(Content shamelessly stolen from the project’s Devpost.)
Tagging system to be added.
We all struggle with staying focused online.
Honk is a browser extension that helps users be more aware of when they get off topic while studying. It uses ML to determine if the user is going down a rabbithole or rapidly changing topics in a way unconducive to learning. In addition, Honk offers accountability features such as texting a friend when the user is unproductive.
The frontend is built from Next.js (React) with Chakra UI used for components. We implemented Firebase Auth with based on phone number for login. Our main product is a Chrome extension which interfaces through our website with an iframe (hacky way to avoid most extension specific work).
The backend is a FastAPI REST microservice that serves both keyword extraction and document similarity analysis. For extraction, YAKE! and SpaCy were used initially for keywords from statistical features (not pretrained on a corpus!) and entities extraction respectively. KeyBERT (BERT embeddings + cosine similarity, in short) proved to be more effective in n-gram extraction, likely due to the pretraining. For document similarity, we used MiniLM, a lightweight distilled transformer model (created via “deep self-attention distillation” which is a process I don’t quite understand yet).
We structured the project as a monorepo and use Docker Compose with GitHub Actions to automagically deploy to a Google Cloud Run on push. We have a random MongoDB instance in our composition for no reason (I don’t know why I felt the need to mention that). Caddy was used as a reverse proxy.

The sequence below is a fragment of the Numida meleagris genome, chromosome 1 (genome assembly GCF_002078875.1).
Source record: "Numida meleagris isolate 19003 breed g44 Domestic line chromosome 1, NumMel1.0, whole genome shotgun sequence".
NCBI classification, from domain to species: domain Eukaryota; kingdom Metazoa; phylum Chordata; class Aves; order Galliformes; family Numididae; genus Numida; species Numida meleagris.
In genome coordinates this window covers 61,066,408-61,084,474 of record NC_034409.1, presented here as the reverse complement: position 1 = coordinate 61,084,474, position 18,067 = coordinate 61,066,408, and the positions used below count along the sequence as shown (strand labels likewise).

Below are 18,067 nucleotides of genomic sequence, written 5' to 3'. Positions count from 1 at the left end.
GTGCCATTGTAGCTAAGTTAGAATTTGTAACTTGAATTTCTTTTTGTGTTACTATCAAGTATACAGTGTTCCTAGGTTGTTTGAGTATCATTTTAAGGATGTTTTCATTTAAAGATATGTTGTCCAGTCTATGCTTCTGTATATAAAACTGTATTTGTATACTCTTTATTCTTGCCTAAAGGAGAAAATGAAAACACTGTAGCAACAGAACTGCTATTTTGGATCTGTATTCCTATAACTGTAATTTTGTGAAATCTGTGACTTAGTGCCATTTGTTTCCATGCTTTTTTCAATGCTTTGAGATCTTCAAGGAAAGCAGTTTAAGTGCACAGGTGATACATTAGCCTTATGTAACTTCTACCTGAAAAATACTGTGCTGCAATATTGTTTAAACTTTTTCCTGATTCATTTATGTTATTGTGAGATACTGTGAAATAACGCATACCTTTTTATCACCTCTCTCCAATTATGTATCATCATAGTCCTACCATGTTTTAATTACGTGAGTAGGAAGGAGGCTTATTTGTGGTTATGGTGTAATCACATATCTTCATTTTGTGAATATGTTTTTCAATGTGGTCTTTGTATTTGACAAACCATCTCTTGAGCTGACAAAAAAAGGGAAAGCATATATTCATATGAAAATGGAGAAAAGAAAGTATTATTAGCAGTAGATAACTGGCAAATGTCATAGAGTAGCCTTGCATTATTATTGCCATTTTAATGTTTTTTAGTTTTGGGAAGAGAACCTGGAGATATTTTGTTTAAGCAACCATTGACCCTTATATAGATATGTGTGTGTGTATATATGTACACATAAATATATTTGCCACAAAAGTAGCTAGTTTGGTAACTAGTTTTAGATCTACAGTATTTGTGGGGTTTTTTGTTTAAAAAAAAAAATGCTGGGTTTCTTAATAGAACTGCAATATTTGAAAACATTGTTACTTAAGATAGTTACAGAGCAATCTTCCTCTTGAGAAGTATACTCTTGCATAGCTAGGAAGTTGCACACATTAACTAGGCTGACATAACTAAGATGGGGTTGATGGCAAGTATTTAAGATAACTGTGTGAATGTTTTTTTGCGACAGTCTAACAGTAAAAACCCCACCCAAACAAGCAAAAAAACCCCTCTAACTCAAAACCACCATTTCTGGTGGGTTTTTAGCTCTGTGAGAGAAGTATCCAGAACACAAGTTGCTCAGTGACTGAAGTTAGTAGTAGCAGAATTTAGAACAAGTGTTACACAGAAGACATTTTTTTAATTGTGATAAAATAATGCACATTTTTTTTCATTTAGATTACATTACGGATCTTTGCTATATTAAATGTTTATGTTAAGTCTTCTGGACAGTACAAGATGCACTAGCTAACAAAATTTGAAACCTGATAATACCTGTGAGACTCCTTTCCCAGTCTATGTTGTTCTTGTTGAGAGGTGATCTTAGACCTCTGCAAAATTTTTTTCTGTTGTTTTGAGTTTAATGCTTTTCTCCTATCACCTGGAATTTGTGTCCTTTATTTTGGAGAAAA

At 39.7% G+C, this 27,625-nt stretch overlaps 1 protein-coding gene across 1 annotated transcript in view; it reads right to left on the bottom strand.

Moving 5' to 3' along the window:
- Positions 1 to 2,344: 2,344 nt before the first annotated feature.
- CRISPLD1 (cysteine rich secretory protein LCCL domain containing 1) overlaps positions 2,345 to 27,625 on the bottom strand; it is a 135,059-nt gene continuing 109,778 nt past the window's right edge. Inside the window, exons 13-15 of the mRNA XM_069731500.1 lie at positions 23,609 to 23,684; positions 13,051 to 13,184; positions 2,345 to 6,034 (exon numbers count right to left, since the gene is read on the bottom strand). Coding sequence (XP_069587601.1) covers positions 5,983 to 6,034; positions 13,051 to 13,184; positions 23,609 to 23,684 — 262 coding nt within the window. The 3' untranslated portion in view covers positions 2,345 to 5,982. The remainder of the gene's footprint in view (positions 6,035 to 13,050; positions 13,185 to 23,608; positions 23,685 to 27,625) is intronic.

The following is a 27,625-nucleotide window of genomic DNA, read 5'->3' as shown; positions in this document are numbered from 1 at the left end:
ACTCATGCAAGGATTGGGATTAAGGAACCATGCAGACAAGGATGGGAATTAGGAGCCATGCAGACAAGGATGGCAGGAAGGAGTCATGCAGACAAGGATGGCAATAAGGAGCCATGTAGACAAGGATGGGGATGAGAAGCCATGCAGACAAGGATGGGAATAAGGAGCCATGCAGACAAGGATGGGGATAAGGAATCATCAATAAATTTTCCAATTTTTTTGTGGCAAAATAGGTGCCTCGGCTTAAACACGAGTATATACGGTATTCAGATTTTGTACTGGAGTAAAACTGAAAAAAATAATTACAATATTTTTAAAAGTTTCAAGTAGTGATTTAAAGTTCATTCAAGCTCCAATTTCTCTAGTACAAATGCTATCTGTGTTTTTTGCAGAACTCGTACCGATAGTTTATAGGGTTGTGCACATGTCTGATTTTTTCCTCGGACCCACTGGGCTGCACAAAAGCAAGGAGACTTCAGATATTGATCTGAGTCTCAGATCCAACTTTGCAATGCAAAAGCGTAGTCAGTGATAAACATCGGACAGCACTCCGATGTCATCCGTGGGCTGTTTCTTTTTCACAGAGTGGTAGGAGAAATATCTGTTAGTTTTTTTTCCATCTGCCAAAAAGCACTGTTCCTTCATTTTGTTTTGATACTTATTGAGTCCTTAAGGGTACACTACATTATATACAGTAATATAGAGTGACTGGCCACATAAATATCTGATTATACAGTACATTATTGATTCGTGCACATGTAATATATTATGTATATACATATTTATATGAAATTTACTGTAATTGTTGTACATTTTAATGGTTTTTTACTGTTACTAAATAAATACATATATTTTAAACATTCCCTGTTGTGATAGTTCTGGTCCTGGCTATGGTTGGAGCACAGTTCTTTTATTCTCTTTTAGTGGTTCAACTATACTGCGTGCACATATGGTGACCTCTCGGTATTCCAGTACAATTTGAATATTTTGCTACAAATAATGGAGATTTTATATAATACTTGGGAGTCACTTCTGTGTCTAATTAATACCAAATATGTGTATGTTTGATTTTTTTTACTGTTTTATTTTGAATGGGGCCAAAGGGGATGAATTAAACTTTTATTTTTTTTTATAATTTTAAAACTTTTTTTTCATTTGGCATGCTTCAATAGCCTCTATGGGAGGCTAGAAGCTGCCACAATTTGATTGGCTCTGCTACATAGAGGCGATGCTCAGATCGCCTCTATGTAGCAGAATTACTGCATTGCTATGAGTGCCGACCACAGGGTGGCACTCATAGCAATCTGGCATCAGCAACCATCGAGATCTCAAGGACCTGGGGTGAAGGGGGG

This project was actually a massive pivot. We were initially planning to make a VR hack for watching movies with friends but encountered a multitude of problems. Feeling thoroughly burnt out around dinner (1900 EST), we pivoted to Honk! leaving us with about 12 hours to complete our hack.
We had a JS REST API haphazardly attached to our frontend via Next.js magic that communicated directly with the Python microservice. All of the DB (Firebase) work was done through JS and that meant we had to serialize vectors then transfer them. Numpy was rather uncooperative and conveying the JSON programmatically rather than through Postman somehow surfaced issues with little-endian notation and structures that were just being parsed as strings so we had to parse it twice then that broke for whatever reason but it seems to be working now so ¯(ツ)/¯.
Through brilliantly inefficient code we managed to hit the Firebase free tier limit. We were excited to have the opportunity to actually spend some GCP credit but it seems that we’ll fail to hit even the 5 dollar mark on the Blaze plan.